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The hippocampus is especially vulnerable to damage caused by metabolic dysregulation. However distinct sub-regions within the hippocampus differ by their relative susceptibility to such damage. Region CA1 pyramidal neurons are most sensitive to metabolic perturbations while region CA3 pyramidal neurons show more resistance, and these unique profiles of susceptibility are but one example that differentiates CA1/CA3 neurons. We present here a hypothesis that inextricably links the unique biochemistries of learning and memory in region CA1, to that of cell survival signaling, and in so doing, suggest an explanation for region CA1 susceptibility to metabolic dysfunction. Further, we propose a signaling mechanism to explain how both pathways can be simultaneously regulated. Critical to this process is the protein phosphatase PHLPP1. Finally we discuss the implications of this hypothesis and the inherent challenges it poses for treatment of neurological disorders resulting in reduced hippocampal function by increased neuron death.
The temporal lobe houses one of the most important brain regions for learning and memory-the hippocampus. The ability to form new memories and give context to the events that shape our lives depends upon normal hippocampal function. Anatomically it can be roughly separated into three distinct regions (Figure 1): Cornu Ammonis area 1 (CA1), Cornu Ammonis area 3 (CA3), and Dentate Gyrus (DG), and lesion of any sub-region results in memory deficits [1-3]. The studies show each region plays an important and distinct role in normal information processing.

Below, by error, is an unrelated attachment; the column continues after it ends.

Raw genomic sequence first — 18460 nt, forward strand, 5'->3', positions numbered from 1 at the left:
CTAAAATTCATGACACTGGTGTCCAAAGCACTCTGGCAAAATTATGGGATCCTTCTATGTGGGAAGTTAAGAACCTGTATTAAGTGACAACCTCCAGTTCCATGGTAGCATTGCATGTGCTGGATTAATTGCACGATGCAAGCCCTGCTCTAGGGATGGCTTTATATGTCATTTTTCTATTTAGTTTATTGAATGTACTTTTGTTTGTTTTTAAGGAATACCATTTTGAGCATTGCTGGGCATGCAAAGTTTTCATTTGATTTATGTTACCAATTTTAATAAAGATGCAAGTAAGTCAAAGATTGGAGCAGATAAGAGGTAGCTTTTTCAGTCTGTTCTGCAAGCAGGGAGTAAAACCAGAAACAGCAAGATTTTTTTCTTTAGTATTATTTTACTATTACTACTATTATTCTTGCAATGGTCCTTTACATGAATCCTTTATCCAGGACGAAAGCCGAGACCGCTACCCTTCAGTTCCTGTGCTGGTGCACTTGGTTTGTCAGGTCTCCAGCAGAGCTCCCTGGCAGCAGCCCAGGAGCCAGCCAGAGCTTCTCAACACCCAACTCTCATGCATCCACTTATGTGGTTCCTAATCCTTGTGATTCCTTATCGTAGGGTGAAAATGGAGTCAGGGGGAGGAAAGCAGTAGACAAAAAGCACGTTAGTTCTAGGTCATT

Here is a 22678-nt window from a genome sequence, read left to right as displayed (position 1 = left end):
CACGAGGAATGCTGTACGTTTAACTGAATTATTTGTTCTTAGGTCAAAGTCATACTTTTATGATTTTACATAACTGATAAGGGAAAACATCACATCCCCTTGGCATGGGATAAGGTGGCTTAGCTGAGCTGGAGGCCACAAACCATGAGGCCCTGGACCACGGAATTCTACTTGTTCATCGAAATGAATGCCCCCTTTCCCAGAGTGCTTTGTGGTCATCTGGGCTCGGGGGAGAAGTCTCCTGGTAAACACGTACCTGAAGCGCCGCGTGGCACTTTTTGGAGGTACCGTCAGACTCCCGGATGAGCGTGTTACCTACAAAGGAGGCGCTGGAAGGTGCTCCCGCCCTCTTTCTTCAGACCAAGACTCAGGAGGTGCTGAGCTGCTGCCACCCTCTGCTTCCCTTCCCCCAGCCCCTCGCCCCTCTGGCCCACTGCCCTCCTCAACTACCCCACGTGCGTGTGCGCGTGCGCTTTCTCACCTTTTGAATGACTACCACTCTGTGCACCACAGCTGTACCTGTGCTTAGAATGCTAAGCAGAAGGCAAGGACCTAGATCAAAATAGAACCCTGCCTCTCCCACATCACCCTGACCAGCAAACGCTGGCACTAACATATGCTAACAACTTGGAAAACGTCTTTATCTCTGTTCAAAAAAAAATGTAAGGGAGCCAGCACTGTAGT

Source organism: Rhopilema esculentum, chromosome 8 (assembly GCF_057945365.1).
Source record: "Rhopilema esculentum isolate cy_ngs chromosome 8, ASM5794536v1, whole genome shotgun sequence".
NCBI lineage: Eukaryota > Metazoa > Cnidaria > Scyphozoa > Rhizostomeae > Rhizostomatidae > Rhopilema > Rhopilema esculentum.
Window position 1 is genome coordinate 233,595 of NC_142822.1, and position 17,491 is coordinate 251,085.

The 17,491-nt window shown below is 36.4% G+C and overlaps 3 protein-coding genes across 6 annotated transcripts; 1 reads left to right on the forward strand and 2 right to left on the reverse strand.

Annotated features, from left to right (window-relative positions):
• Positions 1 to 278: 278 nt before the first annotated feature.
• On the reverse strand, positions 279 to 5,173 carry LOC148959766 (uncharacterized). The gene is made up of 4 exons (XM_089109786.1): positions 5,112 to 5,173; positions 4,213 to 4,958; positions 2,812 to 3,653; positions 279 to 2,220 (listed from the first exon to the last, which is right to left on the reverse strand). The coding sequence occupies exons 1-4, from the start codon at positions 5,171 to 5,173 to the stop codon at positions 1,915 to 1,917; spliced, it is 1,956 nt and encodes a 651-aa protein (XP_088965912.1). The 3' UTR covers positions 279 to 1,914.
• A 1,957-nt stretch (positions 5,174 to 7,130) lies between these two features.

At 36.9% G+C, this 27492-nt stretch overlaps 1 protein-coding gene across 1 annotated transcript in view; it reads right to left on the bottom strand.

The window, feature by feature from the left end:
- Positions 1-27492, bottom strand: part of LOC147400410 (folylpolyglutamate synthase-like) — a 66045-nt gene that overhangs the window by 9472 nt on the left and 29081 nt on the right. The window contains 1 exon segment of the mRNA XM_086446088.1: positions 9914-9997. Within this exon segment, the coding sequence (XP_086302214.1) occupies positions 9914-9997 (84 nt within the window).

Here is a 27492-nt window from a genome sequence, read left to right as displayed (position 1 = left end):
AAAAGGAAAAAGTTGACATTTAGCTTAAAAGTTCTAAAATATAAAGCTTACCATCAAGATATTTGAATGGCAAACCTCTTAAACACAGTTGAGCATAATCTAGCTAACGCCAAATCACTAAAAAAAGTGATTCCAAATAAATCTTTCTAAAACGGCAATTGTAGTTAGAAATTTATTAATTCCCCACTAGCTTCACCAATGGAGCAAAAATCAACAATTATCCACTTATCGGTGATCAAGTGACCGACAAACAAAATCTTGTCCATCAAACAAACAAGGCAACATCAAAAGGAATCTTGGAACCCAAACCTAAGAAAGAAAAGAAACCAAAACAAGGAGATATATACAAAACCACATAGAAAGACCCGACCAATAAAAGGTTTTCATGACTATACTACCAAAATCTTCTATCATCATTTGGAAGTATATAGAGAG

Activity dependent changes in synaptic transmission at hippocampal CA3-CA1 synapses provide a model of memory. Recording electrodes placed in area CA1 neurons, while stimulating presynaptic neurons of area CA3, reveal a long-term increase in synaptic transmission following trains of high-frequency stimulation, termed long-term potentiation (LTP). Conversely, low-frequency stimulation results in a long-term decrease in synaptic transmission named long-term depression (LTD). These observations, relating neuronal activity to synaptic strength, are the foundation for what is termed synaptic plasticity, i.e., the concept that neurons can alter their degree of connectivity by modulating the strength of their synaptic communication.